May 22, 2015 By Abu-Bakarr Sheriff
Mayor of Kenema, Joseph Samba Kelfala, may have just won himself the accolade of “Mayor of the Year” by telling truth to our parliamentarians, who most often than not would threaten to invoke “contempt charges” against their very constituents for daring to ask them questions, not to talk about going for their jugular!
Remember the episode of the Ebola funds management audit, when Majority Leader, Hon. Ibrahim Bundu, threatened to use the infamous and controversial “contempt” whip against journalists and the public if they discuss the damning report of how billions of funds meant to fight Ebola was misappropriated? Also, cast your memories back to how Minority Leader, Hon. Dr. Bernadette Lahai, tried but spectacularly failed to intimidate a local journalist from Kenema, ostensibly for inciting the public against the (mis)use of money disbursed to our lawmakers to do “Ebola sensitization”.
The above illustrations show how our lawmakers have attempted to use a clause in the constitution to silent their constituents who have dared to ask pertinent questions.
So, for the Kenema Mayor to have had the temerity to take on Parliament (some committee members) speaks volumes about the kind of man is made of. Those who know him and have interacted with him say he is bullish and always ready for a fight. And to say the least, Mayor Kelfala was ready for a fight, according to him, to put to rest an act and practice of ‘bribing’ lawmakers whenever councils or in fact anybody or institution face them on matters of public importance, and for which they are paid for performing their statutory mandate.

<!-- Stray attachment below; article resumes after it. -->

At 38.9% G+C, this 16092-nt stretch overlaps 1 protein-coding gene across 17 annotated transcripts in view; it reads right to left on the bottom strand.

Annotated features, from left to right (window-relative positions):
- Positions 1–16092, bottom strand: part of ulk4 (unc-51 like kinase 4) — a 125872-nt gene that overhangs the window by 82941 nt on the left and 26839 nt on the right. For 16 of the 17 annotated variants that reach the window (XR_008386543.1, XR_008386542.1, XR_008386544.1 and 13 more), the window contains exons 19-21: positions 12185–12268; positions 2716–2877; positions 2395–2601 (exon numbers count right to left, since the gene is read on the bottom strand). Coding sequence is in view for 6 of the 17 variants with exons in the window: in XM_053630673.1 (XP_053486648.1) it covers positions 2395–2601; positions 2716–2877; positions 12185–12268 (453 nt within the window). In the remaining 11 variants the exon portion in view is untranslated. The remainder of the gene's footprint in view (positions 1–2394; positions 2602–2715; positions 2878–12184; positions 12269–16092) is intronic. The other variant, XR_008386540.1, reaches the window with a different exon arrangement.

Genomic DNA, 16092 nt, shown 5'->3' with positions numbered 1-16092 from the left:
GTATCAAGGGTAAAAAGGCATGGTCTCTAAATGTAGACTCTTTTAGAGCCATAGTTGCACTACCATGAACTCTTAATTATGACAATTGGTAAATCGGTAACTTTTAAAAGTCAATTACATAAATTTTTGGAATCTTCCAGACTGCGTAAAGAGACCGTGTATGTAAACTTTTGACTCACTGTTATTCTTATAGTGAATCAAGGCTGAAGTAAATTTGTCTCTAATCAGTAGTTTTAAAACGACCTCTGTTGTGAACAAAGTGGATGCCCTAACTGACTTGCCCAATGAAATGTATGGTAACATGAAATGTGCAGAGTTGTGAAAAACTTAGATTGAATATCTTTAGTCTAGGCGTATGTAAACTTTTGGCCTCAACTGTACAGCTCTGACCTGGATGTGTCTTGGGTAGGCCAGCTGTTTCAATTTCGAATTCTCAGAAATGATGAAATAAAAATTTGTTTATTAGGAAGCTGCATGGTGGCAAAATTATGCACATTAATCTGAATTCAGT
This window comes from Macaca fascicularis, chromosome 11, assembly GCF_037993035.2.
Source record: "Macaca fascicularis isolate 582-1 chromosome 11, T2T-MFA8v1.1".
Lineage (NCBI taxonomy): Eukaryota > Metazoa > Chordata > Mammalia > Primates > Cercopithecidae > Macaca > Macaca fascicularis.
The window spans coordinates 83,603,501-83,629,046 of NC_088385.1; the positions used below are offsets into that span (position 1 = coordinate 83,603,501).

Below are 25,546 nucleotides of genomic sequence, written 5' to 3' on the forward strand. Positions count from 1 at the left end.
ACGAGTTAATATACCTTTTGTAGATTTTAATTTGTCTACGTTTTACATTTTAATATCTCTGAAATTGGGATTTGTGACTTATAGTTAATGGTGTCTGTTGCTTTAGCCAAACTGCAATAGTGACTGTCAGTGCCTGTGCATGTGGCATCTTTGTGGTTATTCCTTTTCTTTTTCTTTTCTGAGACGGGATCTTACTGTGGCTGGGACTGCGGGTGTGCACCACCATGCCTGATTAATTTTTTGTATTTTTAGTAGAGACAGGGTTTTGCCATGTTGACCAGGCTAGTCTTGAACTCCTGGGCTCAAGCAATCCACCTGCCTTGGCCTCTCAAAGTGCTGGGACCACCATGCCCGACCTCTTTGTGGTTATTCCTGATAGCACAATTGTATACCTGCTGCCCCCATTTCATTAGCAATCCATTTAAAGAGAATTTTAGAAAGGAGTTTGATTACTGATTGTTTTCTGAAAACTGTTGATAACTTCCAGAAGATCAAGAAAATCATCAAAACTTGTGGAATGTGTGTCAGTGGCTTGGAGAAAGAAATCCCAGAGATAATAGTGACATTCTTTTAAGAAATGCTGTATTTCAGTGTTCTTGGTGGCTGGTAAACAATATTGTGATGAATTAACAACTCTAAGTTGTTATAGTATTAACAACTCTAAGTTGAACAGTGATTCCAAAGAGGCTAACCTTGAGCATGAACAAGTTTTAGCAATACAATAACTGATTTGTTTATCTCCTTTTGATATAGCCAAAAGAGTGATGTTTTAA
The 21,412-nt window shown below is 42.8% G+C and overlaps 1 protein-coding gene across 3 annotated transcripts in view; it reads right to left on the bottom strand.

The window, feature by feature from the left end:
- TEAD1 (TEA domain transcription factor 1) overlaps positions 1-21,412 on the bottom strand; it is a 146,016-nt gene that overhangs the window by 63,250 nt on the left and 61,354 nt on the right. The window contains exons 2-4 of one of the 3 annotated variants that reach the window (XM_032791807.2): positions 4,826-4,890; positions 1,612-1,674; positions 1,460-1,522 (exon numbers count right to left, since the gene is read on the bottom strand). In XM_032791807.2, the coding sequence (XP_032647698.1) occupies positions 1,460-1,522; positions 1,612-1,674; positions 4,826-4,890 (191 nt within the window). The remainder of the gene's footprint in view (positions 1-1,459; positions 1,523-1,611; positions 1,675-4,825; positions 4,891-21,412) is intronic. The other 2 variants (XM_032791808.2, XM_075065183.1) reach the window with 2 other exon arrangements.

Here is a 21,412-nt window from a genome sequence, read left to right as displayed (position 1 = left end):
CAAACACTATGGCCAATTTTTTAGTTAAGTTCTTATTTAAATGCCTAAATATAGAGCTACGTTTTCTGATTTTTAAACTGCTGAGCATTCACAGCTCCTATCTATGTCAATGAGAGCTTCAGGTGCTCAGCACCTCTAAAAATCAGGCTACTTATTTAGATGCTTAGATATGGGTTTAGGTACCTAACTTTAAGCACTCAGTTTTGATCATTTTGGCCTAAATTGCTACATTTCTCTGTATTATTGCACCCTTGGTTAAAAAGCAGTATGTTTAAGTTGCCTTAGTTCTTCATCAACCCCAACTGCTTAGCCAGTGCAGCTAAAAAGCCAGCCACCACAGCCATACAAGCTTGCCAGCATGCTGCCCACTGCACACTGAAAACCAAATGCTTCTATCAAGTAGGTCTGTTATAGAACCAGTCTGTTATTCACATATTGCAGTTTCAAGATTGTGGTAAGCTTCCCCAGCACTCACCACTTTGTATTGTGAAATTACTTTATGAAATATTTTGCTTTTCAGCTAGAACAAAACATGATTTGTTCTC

The decision to out alleged wrong doing by some of our lawmakers does not make Mayor Kelfala the archetypical whistle blower. Not yet at least, but his bravado to call out some Members of Parliament (MPs) for allegedly soliciting bribes from his council before they could endorse the budget of the Kenema City Council, is unprecedented and worth commending in a country where many, if not most, pay only lip service to fighting graft.
The allegations remain allegations, and may not necessarily be true, but are quite grave and should have been looked into with a view to bringing it to a logical conclusion as soon as possible. The reason being, they relate to the honour, dignity and reputation of our “honourable MPs”, and the social and economic wellbeing of residents of Kenema.
In fairness to Parliament, the Anti-Corruption Commission (ACC) has been more than casual in fast tracking the investigation, which by the way is a special investigation and therefore requires special attention because the reputation of lawmakers is on the line while the wellbeing of residents of Kenema has been put on hold indefinitely.
Since the matter was referred to the ACC some six months ago or thereabouts, nothing has been said or done to bring the matter to rest. In the interim, citizens have been left to contemplate on the veracity or lack of it of the mayor’s allegation. But more significantly and worryingly, no funds have been expended to the Kenema City Council, according Mayor Kelfala, who was speaking on Radio Democracy Wednesday, 20 May.